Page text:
Rail operators are increasingly providing laptop power points and wireless internet access. They include the UK's GNER, which plans to equip its entire fleet for wi-fi connections by August, nine months ahead of the deadline originally planned. When the move was announced in March, the company’s chief executive Christopher Garnett said: “Wireless internet is already proving popular and versatile on board the ten trains which already have it. We are keen to bring the benefits to all passengers as quickly as we can.”

But while all these developments are making the process of travelling more efficient, and in some cases less tedious, there is no doubt that the biggest impact of technology on travel has been the area of buying and selling it.

On the positive side this has saved time and cut costs. E-auction tools are available, for example, which help speed up the annual process of seeking competitive, negotiated deals with from suppliers. American Express Travel recently launched one that enables meetings organisers to solicit offers from venues. Short-listed venues can then bid against each other to provide peripheral services such as catering. Attracting bookings via their websites has helped full service airlines to reduce the amount they pay in fees to the major computer reservations network operators (GDSs or global distribution systems), hold down distribution costs and compete more effectively with no-frills rivals. Ease of comparing prices online, not least through self-booking tools has also helped keep costs in check.

On the minus side, the proliferation of online booking channels has sparked price confusion and anarchy. Hotel groups have been forced to issue guarantees that they will match or better rates on other people's websites that undercut those on their own. As online self-booking increases, either through dedicated corporate tools or via the internet at large, travel managers have been faced with staff finding fares lower than those negotiated with airlines approved by their companies. This has made it harder for companies to achieve targets for bulk business agreed in return for discounts.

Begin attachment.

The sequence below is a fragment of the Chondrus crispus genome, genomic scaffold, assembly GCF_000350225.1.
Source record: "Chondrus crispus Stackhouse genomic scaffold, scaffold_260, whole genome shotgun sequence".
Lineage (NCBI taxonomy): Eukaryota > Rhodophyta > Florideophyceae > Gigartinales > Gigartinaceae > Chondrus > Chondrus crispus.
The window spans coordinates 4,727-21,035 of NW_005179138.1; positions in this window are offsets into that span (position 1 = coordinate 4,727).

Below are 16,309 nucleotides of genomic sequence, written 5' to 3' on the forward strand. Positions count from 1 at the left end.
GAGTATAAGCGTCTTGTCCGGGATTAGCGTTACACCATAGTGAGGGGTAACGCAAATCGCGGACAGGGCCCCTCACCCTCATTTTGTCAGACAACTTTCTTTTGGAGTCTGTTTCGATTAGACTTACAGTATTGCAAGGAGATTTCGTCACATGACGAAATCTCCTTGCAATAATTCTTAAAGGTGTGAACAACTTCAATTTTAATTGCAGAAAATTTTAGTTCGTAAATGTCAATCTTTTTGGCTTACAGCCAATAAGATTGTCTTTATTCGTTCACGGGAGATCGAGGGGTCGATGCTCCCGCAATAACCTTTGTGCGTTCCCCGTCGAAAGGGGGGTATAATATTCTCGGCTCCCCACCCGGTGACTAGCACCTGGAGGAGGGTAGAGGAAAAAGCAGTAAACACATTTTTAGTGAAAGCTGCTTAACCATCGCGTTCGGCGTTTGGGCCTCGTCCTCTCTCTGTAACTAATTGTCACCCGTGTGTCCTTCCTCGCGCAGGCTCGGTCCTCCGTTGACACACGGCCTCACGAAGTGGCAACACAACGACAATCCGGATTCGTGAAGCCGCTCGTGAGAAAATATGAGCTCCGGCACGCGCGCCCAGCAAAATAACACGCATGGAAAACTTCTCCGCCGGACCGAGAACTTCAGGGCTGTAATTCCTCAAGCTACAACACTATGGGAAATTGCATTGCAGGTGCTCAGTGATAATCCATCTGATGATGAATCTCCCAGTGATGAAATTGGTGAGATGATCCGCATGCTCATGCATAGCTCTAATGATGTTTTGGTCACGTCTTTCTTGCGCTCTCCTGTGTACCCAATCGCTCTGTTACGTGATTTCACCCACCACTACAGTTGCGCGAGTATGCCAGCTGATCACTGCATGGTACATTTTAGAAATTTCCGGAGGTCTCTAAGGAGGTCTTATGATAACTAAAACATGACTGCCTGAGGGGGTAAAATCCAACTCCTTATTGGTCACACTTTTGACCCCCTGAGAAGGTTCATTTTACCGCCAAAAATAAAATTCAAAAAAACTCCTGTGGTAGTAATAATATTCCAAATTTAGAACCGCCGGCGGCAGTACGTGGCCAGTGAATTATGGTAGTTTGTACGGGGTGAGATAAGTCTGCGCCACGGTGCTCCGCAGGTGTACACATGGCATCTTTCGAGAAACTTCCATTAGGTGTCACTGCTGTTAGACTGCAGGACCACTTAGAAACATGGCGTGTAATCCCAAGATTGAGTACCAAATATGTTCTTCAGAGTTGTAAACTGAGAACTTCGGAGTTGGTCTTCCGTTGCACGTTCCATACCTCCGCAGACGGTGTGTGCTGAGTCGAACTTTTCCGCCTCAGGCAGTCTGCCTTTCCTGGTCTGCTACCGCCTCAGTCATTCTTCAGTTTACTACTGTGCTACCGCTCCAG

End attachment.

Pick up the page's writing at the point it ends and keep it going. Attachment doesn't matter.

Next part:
Providers of self-booking tools already build-in checks to ensure employees explain why they have strayed from company travel policy but by the time the travel manager finds but what has happened the damage may already have been done.

Norman Gage, business travel director of the UK's Advantage travel agents' consortium, estimates that only about 6 per cent of members currently provide some or all of their corporate clients with self-booking tools. “People always need people. Technology cannot deal with the sort of problems that occurred during the recent Gate Gourmet catering strike at Heathrow, for example. And I have sat next to people at airports who have made mistakes booking online who had to pay for a ticket all over again.”

If a passenger presses the wrong button booking direct, he says, the airline may be intransigent. “If a travel agent does it, it's down to the agent. But he believes that in the not too distant future, say in ten years time, perhaps 90 per cent of trips will be organised using such tools. “It will be hi-tech, low-touch. There will probably be fewer travel agents and those that remain will need fewer staff.”

Copyright The Financial Times Limited 2017. All rights reserved.